- Ada, Oklahoma

Local News

May 16, 2014

Stomp dancing, art and sports ahead at Chickasaw Reunion

Ada — KULLIHOMA – The Chickasaw Nation will celebrate its 17th Annual Reunion here May 16-17. Everyone is invited to join in activities both fun and educational as Chickasaws and friends celebrate and share the tribe’s timeless culture, history and traditions.

Family fun, festivities, arts, crafts, archery are on the agenda for the annual event.

Located 8 miles east of Ada on state Highway 1, simply follow the signs to the campground.

Chickasaw artisans will bring an abundance of hand-crafted items to the reunion, from beaded jewelry to bows and arrows.

One activity re-introduced this year is a centuries-old contest called “Chunky.” Historians believe the game — where spears are thrown at a disc propelled along the ground – is as old as 600 A.D. Southeastern woodland tribes, such as the Chickasaw and the other Five Civilized Tribes, played Chunky.

A demonstration of the game will be held at 10:30 a.m. Saturday, May 17. The actual Chunky tournament is scheduled the same day from 2-4 p.m.

Today, May 16

The reunion, or “Ittifama in the Chickasaw tongue” begins this evening.

Chickasaw Nation Director of Cultural Resources Eddie Postoak will offer a welcome and prayer and Chickasaw Honor Guardsmen will post the colors from 6-6:20 p.m. A traditional spring hamburger dinner will be served from 6:20-7 p.m. and a youth and coed stickball social game will be played from 6:30-8 p.m. Dixie Brewer, cultural revitalization specialist, will host a storytelling event in the Kullihoma Council House from 8:05-8:35 p.m.

From 8:45-10 p.m. will be singing and stomp dancing.

Saturday, May 17

Bring the kids’ fishing poles. A youth fishing derby will open reunion activities from 8:30-10 a.m.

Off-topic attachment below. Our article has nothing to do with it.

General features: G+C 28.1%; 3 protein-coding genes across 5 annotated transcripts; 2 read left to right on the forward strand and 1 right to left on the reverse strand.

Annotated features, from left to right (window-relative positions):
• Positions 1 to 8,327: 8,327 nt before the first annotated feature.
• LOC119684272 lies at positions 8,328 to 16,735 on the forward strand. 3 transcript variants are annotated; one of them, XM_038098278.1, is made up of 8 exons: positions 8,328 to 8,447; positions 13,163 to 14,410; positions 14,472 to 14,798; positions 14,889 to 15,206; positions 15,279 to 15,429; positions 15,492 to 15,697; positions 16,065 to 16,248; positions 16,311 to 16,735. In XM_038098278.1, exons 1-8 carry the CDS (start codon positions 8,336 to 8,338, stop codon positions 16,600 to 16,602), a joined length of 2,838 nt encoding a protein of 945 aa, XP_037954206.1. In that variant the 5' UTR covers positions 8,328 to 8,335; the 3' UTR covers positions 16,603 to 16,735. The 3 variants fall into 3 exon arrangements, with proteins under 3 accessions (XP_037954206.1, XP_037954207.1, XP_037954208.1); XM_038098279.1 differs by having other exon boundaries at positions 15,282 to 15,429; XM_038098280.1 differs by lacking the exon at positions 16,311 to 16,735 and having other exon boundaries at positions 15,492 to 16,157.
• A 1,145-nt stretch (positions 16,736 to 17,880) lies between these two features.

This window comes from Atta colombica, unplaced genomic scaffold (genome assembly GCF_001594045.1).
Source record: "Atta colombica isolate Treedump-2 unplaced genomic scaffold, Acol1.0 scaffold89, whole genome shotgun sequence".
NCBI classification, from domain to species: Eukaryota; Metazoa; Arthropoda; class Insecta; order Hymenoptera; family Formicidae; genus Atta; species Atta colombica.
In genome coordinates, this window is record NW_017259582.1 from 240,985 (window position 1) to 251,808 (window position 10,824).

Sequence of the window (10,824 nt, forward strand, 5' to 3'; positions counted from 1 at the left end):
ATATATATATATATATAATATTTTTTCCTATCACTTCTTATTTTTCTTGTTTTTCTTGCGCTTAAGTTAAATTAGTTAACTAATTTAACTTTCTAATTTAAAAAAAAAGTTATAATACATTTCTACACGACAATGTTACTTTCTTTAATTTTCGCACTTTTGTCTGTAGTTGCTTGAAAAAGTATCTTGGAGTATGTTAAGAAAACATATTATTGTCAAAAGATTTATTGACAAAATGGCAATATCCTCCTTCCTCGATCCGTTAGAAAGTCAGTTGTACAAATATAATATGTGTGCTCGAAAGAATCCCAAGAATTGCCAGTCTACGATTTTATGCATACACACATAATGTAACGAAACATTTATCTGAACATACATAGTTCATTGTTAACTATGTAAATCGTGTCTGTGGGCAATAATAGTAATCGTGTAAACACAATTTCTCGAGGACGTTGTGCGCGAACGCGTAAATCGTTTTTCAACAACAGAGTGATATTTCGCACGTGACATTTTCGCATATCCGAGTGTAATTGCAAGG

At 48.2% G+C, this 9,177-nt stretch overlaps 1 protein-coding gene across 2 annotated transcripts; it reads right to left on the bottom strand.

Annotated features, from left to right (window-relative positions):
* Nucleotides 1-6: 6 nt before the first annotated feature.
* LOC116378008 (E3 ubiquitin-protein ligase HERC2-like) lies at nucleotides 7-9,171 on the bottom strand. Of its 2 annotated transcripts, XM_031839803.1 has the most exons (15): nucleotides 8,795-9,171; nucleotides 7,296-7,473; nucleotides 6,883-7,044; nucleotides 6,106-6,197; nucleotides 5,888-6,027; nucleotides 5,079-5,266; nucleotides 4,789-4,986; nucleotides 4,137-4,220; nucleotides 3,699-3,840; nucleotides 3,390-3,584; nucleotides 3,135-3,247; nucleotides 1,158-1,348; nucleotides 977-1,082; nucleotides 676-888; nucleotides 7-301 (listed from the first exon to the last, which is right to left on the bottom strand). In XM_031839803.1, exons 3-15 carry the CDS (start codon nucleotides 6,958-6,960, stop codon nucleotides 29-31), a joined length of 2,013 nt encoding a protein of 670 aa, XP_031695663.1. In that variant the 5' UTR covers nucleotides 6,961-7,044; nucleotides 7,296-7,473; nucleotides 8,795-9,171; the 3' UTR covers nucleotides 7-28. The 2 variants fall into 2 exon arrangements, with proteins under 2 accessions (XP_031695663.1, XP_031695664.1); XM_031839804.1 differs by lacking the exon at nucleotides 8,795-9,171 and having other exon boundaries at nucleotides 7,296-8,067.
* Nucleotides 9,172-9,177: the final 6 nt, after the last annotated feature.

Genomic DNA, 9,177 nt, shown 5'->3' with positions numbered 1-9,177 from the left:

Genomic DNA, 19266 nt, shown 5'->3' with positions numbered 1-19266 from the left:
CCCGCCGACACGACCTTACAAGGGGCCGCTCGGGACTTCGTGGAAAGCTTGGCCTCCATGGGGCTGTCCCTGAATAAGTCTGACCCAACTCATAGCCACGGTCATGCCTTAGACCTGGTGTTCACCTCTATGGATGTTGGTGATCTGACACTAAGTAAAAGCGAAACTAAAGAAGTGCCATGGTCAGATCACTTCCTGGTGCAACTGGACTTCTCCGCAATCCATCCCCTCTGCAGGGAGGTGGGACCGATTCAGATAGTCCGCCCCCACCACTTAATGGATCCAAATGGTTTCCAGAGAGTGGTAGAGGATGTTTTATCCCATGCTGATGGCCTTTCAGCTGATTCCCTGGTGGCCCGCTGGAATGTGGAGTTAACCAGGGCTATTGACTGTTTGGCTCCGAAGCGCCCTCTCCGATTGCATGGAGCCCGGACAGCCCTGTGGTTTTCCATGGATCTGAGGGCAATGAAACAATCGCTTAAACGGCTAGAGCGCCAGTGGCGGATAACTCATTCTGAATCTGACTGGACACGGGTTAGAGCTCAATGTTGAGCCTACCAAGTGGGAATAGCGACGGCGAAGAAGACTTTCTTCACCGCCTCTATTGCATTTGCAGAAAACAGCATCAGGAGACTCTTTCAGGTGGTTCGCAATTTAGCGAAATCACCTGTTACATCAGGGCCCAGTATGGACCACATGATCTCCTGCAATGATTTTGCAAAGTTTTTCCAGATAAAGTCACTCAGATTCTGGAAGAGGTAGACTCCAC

Events include a traditional cornstalk shoot competition; horseshoe tournament; trail rides with Chickasaw Rangers; craft classes, storytelling, Loksi (turtle) races, youth archery, and hymns performed in both Chickasaw and Choctaw languages.

Stomp dancing runs 9 p.m. to 2 a.m Saturday. The stomp dance is an ancient Chickasaw tradition dating back to the dawn of the tribe. Historically, the dance has its roots in the Green Corn Ceremony, springtime celebration harvest, redemption and forgiveness. Men sing stomp dance songs in a call-and-answer format, following a male song leader, who often sets the dance rhythm using a handheld turtle shell rattle.

Women enhance the rhythms with shakers made from box-turtle shells worn on their legs. The use of turtle shells are intended to show respect and gratitude to the animal world for providing so many good things for the people.

Chickasaws believe the fire at the center of the dance circle is the embodiment of Aba' binni'li' (God) on earth and the smoke carries prayers to the Creator. Stomp dances move counterclockwise around the fire, which mimics the movement of the sun.

No reservations are required, there is no admission fee and free parking on the 1,500-acre campground.

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